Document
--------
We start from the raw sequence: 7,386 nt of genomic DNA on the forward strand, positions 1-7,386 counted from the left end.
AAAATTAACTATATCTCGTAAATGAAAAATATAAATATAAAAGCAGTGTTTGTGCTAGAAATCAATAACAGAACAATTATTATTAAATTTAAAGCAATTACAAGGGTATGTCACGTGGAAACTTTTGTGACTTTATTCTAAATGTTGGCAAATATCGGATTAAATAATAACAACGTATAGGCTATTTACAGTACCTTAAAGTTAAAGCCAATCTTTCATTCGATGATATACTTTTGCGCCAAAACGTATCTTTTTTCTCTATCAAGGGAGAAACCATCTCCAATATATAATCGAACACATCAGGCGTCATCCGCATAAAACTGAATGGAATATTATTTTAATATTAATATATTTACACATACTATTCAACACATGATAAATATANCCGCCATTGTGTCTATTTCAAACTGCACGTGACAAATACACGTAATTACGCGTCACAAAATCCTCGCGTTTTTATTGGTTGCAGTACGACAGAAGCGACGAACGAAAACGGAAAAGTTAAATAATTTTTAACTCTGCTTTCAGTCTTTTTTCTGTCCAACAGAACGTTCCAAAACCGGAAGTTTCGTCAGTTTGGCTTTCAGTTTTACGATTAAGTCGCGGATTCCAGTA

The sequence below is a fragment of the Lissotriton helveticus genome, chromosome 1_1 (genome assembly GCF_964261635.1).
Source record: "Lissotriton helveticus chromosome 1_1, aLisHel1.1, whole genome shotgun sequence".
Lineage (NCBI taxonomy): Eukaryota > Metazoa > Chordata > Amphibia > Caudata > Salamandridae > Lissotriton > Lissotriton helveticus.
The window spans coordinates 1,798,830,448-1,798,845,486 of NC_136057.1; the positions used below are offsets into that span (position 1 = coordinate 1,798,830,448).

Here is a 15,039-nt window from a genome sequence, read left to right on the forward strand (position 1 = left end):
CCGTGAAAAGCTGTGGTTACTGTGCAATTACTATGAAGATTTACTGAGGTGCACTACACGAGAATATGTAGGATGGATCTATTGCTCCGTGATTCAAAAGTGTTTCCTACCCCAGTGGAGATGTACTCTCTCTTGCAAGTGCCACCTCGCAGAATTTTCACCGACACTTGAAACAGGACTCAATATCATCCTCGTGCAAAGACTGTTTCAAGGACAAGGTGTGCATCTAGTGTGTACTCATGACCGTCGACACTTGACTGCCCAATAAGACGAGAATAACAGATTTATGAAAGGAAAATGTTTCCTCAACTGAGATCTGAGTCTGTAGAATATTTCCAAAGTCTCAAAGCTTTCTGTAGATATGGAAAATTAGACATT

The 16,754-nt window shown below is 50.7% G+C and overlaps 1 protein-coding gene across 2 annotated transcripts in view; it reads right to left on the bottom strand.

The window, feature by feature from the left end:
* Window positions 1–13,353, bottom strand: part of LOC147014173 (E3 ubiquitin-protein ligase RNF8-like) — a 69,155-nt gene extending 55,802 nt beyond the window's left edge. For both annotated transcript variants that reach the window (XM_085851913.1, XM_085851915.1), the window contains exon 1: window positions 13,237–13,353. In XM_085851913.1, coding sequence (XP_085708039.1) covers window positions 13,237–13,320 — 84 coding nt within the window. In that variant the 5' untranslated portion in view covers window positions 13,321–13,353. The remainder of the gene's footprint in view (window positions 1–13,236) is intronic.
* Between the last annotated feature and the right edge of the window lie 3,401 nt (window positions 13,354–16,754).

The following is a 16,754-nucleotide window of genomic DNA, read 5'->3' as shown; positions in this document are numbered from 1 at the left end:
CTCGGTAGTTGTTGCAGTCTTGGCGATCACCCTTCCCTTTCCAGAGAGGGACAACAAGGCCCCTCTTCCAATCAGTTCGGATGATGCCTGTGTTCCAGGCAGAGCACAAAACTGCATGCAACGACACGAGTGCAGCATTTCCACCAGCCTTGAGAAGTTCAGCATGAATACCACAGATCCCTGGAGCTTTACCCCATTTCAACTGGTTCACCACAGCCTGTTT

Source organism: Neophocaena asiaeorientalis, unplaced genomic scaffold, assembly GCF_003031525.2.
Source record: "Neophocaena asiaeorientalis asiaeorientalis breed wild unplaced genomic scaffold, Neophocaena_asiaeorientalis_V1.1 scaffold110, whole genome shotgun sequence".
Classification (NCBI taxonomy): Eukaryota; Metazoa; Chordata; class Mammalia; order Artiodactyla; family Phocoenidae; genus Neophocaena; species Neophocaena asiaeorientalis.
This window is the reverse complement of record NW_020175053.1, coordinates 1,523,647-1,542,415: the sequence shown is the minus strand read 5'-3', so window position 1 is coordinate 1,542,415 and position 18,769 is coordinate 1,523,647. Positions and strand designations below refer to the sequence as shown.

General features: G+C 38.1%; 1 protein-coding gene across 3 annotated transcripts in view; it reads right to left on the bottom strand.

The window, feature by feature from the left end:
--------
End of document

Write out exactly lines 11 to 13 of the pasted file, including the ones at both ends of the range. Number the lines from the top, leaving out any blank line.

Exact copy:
* Window positions 1–13,353, bottom strand: part of LOC147014173 (E3 ubiquitin-protein ligase RNF8-like) — a 69,155-nt gene extending 55,802 nt beyond the window's left edge. For both annotated transcript variants that reach the window (XM_085851913.1, XM_085851915.1), the window contains exon 1: window positions 13,237–13,353. In XM_085851913.1, coding sequence (XP_085708039.1) covers window positions 13,237–13,320 — 84 coding nt within the window. In that variant the 5' untranslated portion in view covers window positions 13,321–13,353. The remainder of the gene's footprint in view (window positions 1–13,236) is intronic.
* Between the last annotated feature and the right edge of the window lie 3,401 nt (window positions 13,354–16,754).

The following is a 16,754-nucleotide window of genomic DNA, read 5'->3' as shown; positions in this document are numbered from 1 at the left end: